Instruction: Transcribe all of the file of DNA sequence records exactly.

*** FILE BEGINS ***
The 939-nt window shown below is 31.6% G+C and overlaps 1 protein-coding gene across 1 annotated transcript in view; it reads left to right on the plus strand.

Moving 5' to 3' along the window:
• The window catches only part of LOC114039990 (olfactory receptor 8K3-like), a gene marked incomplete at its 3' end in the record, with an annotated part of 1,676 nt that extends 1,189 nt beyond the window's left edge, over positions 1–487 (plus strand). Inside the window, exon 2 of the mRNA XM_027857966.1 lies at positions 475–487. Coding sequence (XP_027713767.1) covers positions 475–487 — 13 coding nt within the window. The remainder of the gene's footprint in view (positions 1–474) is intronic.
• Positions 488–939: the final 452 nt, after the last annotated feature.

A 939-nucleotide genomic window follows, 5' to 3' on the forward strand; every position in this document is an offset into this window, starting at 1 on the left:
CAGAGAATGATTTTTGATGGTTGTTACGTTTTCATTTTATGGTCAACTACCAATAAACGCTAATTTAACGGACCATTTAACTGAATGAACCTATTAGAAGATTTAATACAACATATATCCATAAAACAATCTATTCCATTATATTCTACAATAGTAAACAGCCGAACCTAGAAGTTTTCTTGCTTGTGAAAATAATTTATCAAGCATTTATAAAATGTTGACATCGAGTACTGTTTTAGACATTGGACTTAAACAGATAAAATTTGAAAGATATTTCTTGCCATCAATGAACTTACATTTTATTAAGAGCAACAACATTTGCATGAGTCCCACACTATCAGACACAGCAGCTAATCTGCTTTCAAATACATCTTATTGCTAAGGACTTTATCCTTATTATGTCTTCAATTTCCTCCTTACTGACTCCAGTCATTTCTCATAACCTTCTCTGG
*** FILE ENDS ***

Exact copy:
The 939-nt window shown below is 31.6% G+C and overlaps 1 protein-coding gene across 1 annotated transcript in view; it reads left to right on the plus strand.

Moving 5' to 3' along the window:
• The window catches only part of LOC114039990 (olfactory receptor 8K3-like), a gene marked incomplete at its 3' end in the record, with an annotated part of 1,676 nt that extends 1,189 nt beyond the window's left edge, over positions 1–487 (plus strand). Inside the window, exon 2 of the mRNA XM_027857966.1 lies at positions 475–487. Coding sequence (XP_027713767.1) covers positions 475–487 — 13 coding nt within the window. The remainder of the gene's footprint in view (positions 1–474) is intronic.
• Positions 488–939: the final 452 nt, after the last annotated feature.

A 939-nucleotide genomic window follows, 5' to 3' on the forward strand; every position in this document is an offset into this window, starting at 1 on the left:
CAGAGAATGATTTTTGATGGTTGTTACGTTTTCATTTTATGGTCAACTACCAATAAACGCTAATTTAACGGACCATTTAACTGAATGAACCTATTAGAAGATTTAATACAACATATATCCATAAAACAATCTATTCCATTATATTCTACAATAGTAAACAGCCGAACCTAGAAGTTTTCTTGCTTGTGAAAATAATTTATCAAGCATTTATAAAATGTTGACATCGAGTACTGTTTTAGACATTGGACTTAAACAGATAAAATTTGAAAGATATTTCTTGCCATCAATGAACTTACATTTTATTAAGAGCAACAACATTTGCATGAGTCCCACACTATCAGACACAGCAGCTAATCTGCTTTCAAATACATCTTATTGCTAAGGACTTTATCCTTATTATGTCTTCAATTTCCTCCTTACTGACTCCAGTCATTTCTCATAACCTTCTCTGG